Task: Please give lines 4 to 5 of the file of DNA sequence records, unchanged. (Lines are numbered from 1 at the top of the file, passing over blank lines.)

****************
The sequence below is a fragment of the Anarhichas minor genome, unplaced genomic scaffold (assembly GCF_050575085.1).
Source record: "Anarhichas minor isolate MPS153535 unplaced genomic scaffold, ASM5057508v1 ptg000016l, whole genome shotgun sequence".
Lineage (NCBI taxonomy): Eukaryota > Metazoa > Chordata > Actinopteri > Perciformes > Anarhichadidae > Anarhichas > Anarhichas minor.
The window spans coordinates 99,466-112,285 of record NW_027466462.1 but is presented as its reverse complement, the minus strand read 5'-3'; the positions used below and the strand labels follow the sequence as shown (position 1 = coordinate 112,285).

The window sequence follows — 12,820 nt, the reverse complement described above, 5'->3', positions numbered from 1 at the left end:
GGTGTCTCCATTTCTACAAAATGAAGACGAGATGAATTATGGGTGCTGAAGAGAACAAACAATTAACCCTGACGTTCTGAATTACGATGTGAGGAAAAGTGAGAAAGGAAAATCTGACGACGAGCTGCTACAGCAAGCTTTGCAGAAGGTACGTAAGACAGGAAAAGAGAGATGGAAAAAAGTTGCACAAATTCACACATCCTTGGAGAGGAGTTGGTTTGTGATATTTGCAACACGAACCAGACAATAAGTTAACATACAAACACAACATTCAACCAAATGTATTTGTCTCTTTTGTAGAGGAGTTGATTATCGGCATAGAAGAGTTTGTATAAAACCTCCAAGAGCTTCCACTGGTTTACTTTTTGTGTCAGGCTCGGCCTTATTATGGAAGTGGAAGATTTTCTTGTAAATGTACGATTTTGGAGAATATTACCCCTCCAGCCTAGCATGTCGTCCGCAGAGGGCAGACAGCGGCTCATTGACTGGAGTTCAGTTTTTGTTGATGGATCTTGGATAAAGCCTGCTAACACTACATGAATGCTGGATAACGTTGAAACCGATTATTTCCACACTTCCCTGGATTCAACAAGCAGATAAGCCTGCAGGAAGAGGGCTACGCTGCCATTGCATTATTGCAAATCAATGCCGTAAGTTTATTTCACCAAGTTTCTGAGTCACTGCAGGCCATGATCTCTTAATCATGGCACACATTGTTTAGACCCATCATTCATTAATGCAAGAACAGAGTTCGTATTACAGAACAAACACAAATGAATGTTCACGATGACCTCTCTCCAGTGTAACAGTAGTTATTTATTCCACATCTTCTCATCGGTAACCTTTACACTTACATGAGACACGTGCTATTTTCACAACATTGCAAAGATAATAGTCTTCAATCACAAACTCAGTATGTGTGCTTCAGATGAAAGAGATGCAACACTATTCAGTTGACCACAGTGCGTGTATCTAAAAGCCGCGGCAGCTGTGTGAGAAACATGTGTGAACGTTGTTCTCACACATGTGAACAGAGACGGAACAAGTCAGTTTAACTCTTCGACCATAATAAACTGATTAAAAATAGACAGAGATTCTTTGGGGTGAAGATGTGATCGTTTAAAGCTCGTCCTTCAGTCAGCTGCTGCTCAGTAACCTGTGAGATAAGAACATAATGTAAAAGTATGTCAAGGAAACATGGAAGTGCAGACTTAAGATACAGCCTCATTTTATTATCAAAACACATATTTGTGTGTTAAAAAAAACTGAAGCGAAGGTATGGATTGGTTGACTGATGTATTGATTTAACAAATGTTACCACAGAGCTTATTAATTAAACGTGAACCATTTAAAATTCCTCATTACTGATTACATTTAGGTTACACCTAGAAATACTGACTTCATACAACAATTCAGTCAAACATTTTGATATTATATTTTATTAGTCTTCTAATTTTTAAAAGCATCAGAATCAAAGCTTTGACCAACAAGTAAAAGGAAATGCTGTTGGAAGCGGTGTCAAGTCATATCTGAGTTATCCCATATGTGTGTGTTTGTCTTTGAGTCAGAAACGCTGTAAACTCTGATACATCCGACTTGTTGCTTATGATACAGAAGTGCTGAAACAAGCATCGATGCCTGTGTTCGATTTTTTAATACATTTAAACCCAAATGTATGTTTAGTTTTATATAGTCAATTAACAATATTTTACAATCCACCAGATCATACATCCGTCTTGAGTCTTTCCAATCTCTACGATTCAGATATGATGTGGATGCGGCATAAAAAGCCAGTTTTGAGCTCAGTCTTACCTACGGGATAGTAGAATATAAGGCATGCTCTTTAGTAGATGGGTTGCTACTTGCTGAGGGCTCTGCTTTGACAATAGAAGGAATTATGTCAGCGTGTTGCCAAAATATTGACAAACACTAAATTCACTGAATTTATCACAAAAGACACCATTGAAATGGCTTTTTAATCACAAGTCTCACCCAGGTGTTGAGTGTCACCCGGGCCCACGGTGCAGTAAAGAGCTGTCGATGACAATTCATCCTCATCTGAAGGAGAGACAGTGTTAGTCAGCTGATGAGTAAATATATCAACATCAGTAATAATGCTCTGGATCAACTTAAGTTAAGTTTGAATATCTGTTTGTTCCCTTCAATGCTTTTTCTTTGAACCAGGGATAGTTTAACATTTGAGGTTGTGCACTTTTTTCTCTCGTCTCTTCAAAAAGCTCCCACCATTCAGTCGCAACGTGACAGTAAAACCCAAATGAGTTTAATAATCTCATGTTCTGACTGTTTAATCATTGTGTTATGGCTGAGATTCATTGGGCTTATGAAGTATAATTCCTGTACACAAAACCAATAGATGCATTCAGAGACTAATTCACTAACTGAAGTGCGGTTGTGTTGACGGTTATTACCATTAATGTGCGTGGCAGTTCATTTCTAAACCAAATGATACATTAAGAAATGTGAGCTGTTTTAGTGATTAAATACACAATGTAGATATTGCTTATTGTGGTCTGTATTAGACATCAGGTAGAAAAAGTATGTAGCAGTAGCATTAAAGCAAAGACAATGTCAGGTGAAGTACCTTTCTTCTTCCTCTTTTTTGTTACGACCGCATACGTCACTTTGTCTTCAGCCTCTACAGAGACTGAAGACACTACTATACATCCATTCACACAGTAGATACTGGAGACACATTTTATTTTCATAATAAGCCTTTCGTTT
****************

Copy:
The window spans coordinates 99,466-112,285 of record NW_027466462.1 but is presented as its reverse complement, the minus strand read 5'-3'; the positions used below and the strand labels follow the sequence as shown (position 1 = coordinate 112,285).

The window sequence follows — 12,820 nt, the reverse complement described above, 5'->3', positions numbered from 1 at the left end: